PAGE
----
Storytellers: Rhett & Dylan Carbine
Extraordinary Circumstance: Short rib polydactyly syndrome type II (SRPS)
Book: (completed; needs funding)
Words by Diane Smith
Design & Illustration by Randall Smith
Photography by Alysha Smith
Fun!raising by Peter Stevenson
Filming by Whitney Smith
Rhett and Dylan Carbine are the oldest and youngest brothers of four children who both experience a rare genetic disorder called short rib polydactyly syndrome type 2 (SRPS). This is a rare inherited, autosomal recessive, lethal skeletal dysplasia. They both have abnormal airways, small chest cavities, small long bones, hearing loss, hydrocephalus, shunts, cysts in their jaws that were removed, high blood pressure, abnormal digits, and speech impediments.
At the age of four Rhett’s chest cavity had not grown so he had to have his chest expanded. Titanium VEPTRs were inserted and every six months the doctor would expand the devices in order for the chest to grow. By the time he was 10 the VEPTRs were no longer working and he was placed back on oxygen. His need has continually increased to the point of four to six liters continuously with only 10% lung function. He attended Utah School for the Deaf and Blind, North Star Elementary, JMS (Jean Massieu School of the Deaf), and Skyline High School. He recently completed a youth church service mission. Rhett enjoyed Shakespearean competitions in high school and acting in general. Spaghetti and ice cream are at the top of his food choices.
Dylan attended JMS until the middle of third grade, and then transferred to North Star Elementary where he is now in fifth grade. He had several surgeries on one of his eyes in order to visually see correctly. Oral communication is difficult due to being tongue tied. Though he has a 75% lung function, it continues to decrease. Dylan’s hearing loss is significantly greater than his brother’s. Dylan enjoys giving hugs, sleeping, playing video games, pizza and desserts.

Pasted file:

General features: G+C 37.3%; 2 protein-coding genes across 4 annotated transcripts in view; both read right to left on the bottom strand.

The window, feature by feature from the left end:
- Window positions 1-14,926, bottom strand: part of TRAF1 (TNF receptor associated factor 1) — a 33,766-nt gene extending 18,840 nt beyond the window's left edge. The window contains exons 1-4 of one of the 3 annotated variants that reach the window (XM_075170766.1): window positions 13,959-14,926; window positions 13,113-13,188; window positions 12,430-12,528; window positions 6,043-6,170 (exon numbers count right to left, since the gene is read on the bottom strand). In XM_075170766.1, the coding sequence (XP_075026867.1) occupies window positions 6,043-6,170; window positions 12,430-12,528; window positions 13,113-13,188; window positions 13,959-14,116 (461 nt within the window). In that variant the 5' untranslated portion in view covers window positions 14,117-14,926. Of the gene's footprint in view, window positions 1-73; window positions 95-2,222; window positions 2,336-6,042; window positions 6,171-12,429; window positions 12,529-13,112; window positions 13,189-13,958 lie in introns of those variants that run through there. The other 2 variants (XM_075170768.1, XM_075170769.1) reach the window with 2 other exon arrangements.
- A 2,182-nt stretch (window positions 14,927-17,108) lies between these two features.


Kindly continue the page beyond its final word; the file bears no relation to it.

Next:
It was only in March of 2018 that the boys actually received a diagnosis of their illness. Until that time doctors and parents were unable to be proactive regarding their medical needs. Yet, even with this finding, each day is a welcome gift and not one taken for granted.
Read their book.
Copyright © 2019 by Dallas Graham. All rights reserved. No part of this book may be reproduced in any form by any electronic or mechanical means including photocopying, recording, or information storage and retrieval without permission in writing from the copyright holder.
Short rib polydactyly syndrome type II (SRPS)
RED FRED PROJECT WOULD LIKE TO THANK OUR FRIENDS AT PATIENT WORTHY FOR THEIR RESEARCH AND PARTICIPATION IN SHARING THIS VERY IMPORTANT INFORMATION WITH US REGARDING THIS EXTRAORDINARY CIRCUMSTANCE. YOU CAN LEARN MORE ABOUT THEIR WORK AT PATIENTYWORTHY.COM.